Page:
Tanzanian Mpingo ’96

Steve Ball

The project aims to provide much needed basic data on the distribution, ecology and exploitation of the rosewood Mpingo (Dalbergia melanoxylon) in the study area, as well as setting up a joint Cambridge/Tanzania long term project to undertake similar surveys at other sites in succeeding years building up a substantial body of data on this species throughout Tanzania. This information will enable Tanzanian authorities and international conservation groups to improve their management plans, and thus sustain stocks of top quality wood.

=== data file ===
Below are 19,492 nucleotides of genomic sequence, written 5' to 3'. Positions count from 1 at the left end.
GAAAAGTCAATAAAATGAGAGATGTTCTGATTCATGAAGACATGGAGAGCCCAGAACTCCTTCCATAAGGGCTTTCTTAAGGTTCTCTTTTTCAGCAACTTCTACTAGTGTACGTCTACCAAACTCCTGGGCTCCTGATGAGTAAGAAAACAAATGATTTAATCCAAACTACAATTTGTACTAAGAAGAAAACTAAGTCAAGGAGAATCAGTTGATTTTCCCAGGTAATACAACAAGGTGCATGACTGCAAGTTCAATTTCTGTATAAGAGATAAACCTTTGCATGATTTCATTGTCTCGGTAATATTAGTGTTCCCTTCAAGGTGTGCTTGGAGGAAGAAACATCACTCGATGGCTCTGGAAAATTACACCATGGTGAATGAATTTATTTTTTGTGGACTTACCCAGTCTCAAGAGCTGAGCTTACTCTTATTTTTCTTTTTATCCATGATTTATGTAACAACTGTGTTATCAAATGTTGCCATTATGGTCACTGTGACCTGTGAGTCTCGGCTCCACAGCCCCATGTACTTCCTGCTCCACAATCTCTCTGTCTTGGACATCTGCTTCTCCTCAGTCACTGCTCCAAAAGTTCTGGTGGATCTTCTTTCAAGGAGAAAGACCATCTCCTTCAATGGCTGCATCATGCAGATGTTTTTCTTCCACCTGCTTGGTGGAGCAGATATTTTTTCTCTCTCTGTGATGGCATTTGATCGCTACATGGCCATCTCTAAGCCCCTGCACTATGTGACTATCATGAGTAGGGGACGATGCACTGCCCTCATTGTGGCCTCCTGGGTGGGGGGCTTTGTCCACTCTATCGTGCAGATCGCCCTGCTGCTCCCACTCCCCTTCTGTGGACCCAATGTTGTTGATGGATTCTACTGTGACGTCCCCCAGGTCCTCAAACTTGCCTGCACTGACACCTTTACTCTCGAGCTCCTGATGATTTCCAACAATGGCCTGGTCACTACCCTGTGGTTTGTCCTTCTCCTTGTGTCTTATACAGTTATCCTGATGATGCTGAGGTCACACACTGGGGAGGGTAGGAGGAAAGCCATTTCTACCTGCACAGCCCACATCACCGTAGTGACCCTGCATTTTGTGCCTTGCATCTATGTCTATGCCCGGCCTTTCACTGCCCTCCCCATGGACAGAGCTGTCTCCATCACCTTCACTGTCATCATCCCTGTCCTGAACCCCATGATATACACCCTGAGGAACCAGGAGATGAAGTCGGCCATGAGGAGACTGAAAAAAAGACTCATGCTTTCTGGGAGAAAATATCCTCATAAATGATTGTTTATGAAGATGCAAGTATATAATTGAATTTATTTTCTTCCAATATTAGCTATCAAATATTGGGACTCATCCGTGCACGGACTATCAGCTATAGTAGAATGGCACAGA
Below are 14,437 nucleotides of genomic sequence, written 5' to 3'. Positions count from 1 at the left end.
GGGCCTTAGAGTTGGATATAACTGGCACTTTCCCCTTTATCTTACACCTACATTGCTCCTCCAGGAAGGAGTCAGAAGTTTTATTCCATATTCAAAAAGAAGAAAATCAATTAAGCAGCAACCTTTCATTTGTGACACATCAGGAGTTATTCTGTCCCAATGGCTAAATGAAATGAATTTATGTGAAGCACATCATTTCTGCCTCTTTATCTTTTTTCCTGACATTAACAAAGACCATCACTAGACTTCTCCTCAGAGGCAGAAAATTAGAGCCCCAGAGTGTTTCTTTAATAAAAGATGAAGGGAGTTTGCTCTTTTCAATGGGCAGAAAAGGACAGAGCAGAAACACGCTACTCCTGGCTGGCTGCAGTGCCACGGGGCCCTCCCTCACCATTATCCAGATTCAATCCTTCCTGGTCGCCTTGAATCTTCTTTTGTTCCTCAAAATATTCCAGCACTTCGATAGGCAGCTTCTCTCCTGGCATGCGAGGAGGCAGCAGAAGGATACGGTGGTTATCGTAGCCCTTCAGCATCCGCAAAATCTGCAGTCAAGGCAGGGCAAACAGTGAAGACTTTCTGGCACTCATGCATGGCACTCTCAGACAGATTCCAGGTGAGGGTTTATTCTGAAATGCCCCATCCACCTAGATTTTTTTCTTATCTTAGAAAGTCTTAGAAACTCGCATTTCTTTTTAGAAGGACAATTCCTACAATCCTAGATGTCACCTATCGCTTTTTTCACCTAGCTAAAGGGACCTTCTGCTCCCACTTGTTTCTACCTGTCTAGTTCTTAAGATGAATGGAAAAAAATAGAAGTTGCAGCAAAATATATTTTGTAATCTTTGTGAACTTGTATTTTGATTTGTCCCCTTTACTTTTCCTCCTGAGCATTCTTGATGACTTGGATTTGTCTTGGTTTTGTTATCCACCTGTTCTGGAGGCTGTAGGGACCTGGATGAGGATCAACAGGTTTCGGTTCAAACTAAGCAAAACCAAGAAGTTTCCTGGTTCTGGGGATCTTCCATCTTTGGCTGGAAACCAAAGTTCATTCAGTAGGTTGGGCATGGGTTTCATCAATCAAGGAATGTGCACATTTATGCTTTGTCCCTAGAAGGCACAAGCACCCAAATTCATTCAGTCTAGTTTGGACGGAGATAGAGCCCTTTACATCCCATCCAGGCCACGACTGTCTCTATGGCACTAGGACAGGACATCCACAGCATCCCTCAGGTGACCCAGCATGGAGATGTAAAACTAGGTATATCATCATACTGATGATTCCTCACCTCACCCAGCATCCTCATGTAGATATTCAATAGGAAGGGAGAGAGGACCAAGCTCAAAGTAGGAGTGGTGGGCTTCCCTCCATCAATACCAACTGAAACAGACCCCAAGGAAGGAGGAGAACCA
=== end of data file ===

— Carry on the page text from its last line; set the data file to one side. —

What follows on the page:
Project update: 22/8/96. Mpingo is the Swahili name for Dalbergia melanoxylon, the East African blackwood tree used to make woodwind instruments and distinctive carvings. Recent high rates of exploitation have dramatically reduced stocks across East Africa, and the species is facing commercial extinction. Tanzanian Mpingo ‘96, a Cambridge University project working with the Dar Es Salaam University Botany Department, gathered data on the distribution and population structure of a Mpingo-rich area. A methodology for botanical surveying was established and the attitudes and knowledge of local people were gathered. However, more research is needed before firm conclusions can be drawn. A follow-up project, Tanzanian Mpingo ‘98, was carried out and further work is planned for 2000. Reporting on the 1996 project is in progress (S. Ball verbally 1999).

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